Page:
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Firstly, the Different Types of Tanning Bed Lamps
Not every tube light employs the same technology. But the two most common ones include bi-pin bulbs and RDC bulbs. RDC stands for Recessed Double Contact, and it’s the older of the two. This bulb features an adapter, which is put in place to cover the pins.
As for the bi-pin version, these types of bulbs consist of two pins that stick out toward the end. It’s actually the standard kind of light bulb design most commonly spotted in current tanning beds.
The only difference between this and RDC is that the latter is outfitted with an adapter for covering the pin.
Factors That Matter When Choosing the Best Tanning Bed Bulbs
Knowing the actual products that are selling like hotcakes isn’t enough you know. As a consumer, you should be able to understand all the crucial features that contribute to the popularity of the light bulb. Especially in the case of tanning bulbs since the well-being of your skin is a major part of the experience.
So here are some of the most important characteristics to take into account…
The first is the bulb length, denoted by the F-number. It’s F73, F72, or F71. The “F” here stands for fluorescent, and it refers to the tanning lamp length in inches.
So which one is the most common? That would be F71, which is also bi-pin. The beauty of F71 bi-pin bulbs is that you can easily convert them to F72 RDC or even F73 with the help of adapters.
Then comes the bulb size, that is the T-number. And it represents eights of an inch. So if you have T12, it means twelve-eights of an inch. This is actually the most common tanning bed bulb size.
And why does size matter? Because it has a direct impact on the intensity and coverage of UV radiation.
2. Power and Wattage
Nothing too strong and, at the same time, nothing too weak. Although you can get a strong tanning bulb if you want the results to look like an actual tan.
The most recommended power for tanning bed bulbs is 100 watts. This wattage is more than enough for giving you the sun-kissed glow. But you can go higher than 100 for something darker. To be more specific, 120-140 watts. Many indoor tanning enthusiasts also select 160 watts, which, just by the way, is a lot of power and that’s not really a safe option.
You get either UVB or UVA lights. Both have the ability to cause sunburn. In that case, avoid these kinds of tanning bulbs completely. Instead, go for ones that deliver red light therapy with zero ultraviolet effect. But then you may have to compromise on power.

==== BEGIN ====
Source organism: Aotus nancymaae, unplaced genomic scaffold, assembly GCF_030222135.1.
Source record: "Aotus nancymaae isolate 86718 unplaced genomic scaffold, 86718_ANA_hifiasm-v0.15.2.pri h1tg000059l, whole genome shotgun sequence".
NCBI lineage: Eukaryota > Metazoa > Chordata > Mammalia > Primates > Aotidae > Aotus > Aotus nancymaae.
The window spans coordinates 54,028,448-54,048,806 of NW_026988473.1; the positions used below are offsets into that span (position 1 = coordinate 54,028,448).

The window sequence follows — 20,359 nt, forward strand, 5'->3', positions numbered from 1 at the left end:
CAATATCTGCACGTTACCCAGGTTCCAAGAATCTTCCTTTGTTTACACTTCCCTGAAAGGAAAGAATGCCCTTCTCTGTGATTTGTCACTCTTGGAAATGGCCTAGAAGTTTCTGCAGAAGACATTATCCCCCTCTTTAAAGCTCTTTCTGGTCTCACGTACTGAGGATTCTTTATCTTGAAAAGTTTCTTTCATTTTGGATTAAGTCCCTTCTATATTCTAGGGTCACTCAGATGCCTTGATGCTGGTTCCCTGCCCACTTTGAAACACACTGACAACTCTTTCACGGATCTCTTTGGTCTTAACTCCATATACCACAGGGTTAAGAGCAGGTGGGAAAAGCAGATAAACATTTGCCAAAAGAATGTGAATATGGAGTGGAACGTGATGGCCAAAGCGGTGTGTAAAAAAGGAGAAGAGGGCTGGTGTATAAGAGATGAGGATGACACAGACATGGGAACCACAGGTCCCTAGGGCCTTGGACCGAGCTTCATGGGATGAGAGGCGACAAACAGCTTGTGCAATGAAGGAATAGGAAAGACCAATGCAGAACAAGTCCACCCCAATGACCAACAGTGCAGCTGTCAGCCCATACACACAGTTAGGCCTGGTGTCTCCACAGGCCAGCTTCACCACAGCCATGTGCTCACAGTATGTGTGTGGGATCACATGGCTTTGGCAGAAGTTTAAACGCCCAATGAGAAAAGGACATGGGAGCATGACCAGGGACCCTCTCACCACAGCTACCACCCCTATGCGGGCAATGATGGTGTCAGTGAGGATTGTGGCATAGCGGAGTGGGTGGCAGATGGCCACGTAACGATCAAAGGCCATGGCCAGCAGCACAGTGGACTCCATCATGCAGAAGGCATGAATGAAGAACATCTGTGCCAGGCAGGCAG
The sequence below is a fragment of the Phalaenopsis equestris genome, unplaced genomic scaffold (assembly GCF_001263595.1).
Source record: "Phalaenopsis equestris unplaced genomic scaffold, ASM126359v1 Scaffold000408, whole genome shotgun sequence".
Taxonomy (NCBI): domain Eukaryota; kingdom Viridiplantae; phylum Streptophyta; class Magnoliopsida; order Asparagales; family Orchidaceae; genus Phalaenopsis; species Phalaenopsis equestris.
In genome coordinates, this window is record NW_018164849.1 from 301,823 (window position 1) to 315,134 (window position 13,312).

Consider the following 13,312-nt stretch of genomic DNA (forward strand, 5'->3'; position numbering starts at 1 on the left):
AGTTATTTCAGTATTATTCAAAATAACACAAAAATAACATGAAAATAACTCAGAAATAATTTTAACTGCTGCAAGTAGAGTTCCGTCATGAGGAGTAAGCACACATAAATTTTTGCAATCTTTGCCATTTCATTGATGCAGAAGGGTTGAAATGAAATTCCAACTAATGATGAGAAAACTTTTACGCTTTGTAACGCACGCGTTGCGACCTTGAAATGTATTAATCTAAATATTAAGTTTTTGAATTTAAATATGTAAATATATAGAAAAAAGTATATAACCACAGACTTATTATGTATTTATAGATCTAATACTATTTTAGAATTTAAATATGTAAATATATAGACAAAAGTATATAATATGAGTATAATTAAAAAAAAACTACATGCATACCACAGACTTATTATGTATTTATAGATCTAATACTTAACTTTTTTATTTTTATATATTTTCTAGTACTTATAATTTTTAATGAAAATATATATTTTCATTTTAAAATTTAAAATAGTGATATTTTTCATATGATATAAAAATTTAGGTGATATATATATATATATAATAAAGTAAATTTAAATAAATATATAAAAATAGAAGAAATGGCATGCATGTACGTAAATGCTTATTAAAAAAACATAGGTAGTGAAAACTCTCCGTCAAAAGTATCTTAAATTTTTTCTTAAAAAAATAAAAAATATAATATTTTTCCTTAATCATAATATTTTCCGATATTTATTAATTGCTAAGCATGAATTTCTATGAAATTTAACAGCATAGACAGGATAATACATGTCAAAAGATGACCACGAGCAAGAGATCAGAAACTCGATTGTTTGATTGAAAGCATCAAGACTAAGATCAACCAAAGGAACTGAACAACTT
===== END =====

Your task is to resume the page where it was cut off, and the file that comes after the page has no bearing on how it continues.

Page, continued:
However, to be honest, it all depends on your personal preferences. The color you select is based on the type of tanning results you have in mind.
4. Shelf Life
So for how many hours can you expect your tanning bulbs to run before they die out? The standard shelf life is 800 hours, which is the minimum limit. If you get something that lasts longer, good for you.
5. Brand and Cost
Avoid cheap brands because they often manufacture bulbs that end up overheating or burning out quickly. These options, more often than not, are also very low-priced. So don’t think twice before buying from a well-known brand. This way, you’re also making sure that safety is a part of your tanning process.
1. How Often to Change Tanning Bed Bulbs?
The standard version of tanning bulbs has a service life of about 800 hours. So it’s highly advisable to change those lamps within the 600-700 range. 700 hours is around 2,100 sessions of tanning, where each session is 20 minutes long. That means you get 6 years of uninterrupted tanning if you tan once a day.
2. Is There A Standard Ratio of UVA and UVB for Tanning Bed Bulbs?
You should know that brands do indeed follow a standard ratio. Just the same as natural sunlight. This means 5-percent UVB and 95-percent UVA. Although some manufacturers, especially commercial ones, increase the UVB levels by 6-7 percent. And that is specifically done for increasing strength.
3. What Is the Mercury Content of Tanning Bulbs?
Comparatively speaking, tanning bed bulbs have a much higher mercury content than regular fluorescent bulbs. Simply because the former requires vapor for creating the light. And this is precisely why it’s so important to be extra careful when dealing with tanning lamps. Especially when they break.
4. What Is A Bronzing Lamp?
The thing about bronzing lamps is that their UVB rating is lower. So they’re the best for creating a darker tan, even though this happens slower.
5. Does A Higher Percentage Rating of Tanning Bulb Tan Faster?
For example, if the tanning light has an 8.5-percent rating, does that mean this higher rating tans you faster? Yes, that certainly does enhance the tanning results.
That brings you to the end of this article. So, hopefully, now you know what the top products are. Along with how to go about buying the best tanning bulbs for your fun and safe indoor tanning sessions. Make sure those bulbs are compatible with your tanning bed. Although the majority of top-selling tanning bed bulbs are compatible with almost every tanning bed.
The ultimate goal here is to achieve a sun-kissed, natural-looking tan in the shortest time possible. So a combination of UVB and UVA radiation is a must. And even if the bulb you select has a relatively shorter service life, just ensure that it tans faster.